Wednesday, July 21, 2010

Reflections In Downtown Utica

I was walking back to my car after a less than satisfying lunch at an oriental restaurant. The taste of cheap Bancha tea still in my taste buds. When the dark reflection in the dark store window a few doors down caught me by surprise. The reflection looked like a stranger. Someone else, not me. Someone who was much older than me. I looked once, then twice, and even a third time, ultimately confirming the "older" man was not someone hiding behind me it was me. I glanced back at the dark abyss one last time, and then headed towards my car parked just past the gold-domed bank.

I looked around as I started up my car. I looked around and thought that this was an older and different Utica than the one I remembered seeing for the first time in
1972. Much has changed. No more vibrancy or bustling activity as shoppers came and went from the Boston Store, Woolworths or Neisners. I drive past the "busy corner" where the buildings which housed Ball's and Mellos and several other thriving businesses, was torn down and replaced with an empty park and a curious liberty bell replica. A fading sunrise is painted and peeling on the adjoining brick building.
Next door the architecturally and historically important entrance to downtown Utica; the Devereaux Bldg was torn down and replaced with another small park.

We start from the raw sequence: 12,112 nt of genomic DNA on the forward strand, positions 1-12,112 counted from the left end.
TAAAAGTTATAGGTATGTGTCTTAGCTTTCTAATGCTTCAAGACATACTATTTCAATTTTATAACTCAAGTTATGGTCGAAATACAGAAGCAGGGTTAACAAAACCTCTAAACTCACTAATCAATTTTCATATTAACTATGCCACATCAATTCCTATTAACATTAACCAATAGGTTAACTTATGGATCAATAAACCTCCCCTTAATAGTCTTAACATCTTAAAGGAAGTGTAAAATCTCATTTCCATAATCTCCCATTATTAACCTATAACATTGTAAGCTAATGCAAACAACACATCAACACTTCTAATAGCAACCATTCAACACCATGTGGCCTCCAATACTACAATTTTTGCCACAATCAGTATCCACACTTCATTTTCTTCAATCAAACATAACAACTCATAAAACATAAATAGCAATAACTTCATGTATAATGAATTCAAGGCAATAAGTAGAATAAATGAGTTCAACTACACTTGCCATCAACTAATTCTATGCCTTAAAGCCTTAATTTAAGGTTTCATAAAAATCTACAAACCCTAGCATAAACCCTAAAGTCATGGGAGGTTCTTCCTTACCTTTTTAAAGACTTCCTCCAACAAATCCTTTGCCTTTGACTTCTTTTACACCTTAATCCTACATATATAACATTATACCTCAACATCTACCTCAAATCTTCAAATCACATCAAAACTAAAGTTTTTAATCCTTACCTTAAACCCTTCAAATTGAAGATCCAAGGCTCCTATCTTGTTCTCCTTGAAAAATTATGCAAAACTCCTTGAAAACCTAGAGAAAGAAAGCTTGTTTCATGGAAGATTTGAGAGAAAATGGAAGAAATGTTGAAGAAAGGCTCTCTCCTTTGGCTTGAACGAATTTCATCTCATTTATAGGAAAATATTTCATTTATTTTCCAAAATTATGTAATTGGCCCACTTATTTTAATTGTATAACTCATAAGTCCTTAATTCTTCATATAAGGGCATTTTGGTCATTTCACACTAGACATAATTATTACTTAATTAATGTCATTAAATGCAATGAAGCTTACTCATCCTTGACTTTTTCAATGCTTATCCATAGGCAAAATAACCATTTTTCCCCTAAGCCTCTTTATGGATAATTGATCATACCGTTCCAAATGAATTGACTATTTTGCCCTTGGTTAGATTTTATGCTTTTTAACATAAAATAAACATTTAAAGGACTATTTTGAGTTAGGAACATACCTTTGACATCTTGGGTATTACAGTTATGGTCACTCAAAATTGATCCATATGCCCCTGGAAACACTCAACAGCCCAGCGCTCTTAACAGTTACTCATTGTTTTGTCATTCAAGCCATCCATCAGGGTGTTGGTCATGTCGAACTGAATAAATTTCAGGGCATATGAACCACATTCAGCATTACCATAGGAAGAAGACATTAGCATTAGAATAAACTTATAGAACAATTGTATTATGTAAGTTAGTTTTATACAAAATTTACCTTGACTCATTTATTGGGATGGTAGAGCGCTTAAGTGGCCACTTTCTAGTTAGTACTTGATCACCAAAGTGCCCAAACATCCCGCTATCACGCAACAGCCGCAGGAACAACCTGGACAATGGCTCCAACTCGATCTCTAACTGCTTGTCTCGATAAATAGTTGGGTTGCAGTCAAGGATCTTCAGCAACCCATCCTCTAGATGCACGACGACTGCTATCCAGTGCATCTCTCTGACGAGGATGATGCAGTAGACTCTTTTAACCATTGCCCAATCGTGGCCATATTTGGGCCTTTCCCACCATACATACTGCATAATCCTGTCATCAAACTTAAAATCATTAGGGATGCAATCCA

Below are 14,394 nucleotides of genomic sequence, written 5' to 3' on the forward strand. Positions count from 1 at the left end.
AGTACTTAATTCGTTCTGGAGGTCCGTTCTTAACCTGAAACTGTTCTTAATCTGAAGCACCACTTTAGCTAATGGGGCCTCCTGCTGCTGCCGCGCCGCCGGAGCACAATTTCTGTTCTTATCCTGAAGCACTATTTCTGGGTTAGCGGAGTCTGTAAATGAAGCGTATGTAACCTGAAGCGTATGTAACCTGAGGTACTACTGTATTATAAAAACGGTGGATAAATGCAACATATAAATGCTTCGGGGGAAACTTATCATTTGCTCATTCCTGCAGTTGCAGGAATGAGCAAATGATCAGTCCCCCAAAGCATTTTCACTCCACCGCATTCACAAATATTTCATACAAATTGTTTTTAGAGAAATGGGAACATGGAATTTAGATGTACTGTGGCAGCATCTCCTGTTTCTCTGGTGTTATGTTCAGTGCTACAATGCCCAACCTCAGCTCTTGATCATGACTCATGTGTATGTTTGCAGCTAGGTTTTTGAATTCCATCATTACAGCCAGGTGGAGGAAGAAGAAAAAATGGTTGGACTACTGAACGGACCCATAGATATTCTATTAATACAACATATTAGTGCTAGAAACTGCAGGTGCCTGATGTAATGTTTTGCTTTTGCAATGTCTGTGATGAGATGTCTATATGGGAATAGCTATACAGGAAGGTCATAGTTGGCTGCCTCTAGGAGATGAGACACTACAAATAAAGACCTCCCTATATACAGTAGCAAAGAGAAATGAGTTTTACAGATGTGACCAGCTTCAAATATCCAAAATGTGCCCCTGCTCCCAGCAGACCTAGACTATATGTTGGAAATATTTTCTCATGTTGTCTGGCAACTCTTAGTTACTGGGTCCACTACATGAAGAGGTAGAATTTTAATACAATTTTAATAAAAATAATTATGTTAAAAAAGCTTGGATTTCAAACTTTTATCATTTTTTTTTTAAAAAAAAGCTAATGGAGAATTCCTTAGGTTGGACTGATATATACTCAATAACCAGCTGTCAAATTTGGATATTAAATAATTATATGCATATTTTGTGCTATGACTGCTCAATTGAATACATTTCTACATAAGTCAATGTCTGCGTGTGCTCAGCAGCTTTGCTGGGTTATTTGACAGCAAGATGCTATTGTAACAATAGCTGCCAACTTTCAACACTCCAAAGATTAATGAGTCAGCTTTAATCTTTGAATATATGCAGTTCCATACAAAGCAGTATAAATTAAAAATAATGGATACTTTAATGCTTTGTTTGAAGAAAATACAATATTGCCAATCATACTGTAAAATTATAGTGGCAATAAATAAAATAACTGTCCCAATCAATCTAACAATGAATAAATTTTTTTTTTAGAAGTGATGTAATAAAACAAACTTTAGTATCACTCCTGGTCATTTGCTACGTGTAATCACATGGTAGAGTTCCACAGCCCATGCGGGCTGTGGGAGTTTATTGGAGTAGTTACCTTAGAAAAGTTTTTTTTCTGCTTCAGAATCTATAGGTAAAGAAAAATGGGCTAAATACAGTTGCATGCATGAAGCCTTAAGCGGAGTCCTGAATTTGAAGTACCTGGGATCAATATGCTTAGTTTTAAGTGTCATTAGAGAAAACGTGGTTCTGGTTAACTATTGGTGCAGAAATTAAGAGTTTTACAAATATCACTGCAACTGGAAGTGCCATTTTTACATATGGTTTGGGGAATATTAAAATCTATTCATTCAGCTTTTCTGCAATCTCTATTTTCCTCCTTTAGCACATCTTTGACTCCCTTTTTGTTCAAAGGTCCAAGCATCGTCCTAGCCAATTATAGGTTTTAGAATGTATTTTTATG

Uticans decided that it was important to give up their past and to look ahead to a bright "new" future. The past was the past. Heritage and history had become a chapter in the history books for our children to learn about in school, and for old people to reminisce about as they sit around the senior centers or historical society meetings. Utica and it's suburbs are pockmarked with attempts to hide and disguise the past. Old was ugly, so we tore down the old city hall designed by famous architect Francis Upjohn and build a "beautiful new" Sheraton. Main Street and Utica was hacked into quarters and left isolated and devoid of character as a massive bridge was built on Genesee Street. Baggs Tavern and the Children's Museum sit in the shadow of this attempt to cover up and to start anew because of the "old" was bad, new is good syndrome. Beautiful old churches deteriorate and decay. Old Main sits vacant, and the buildings and neighborhoods around her are weathered by neglect... more to come

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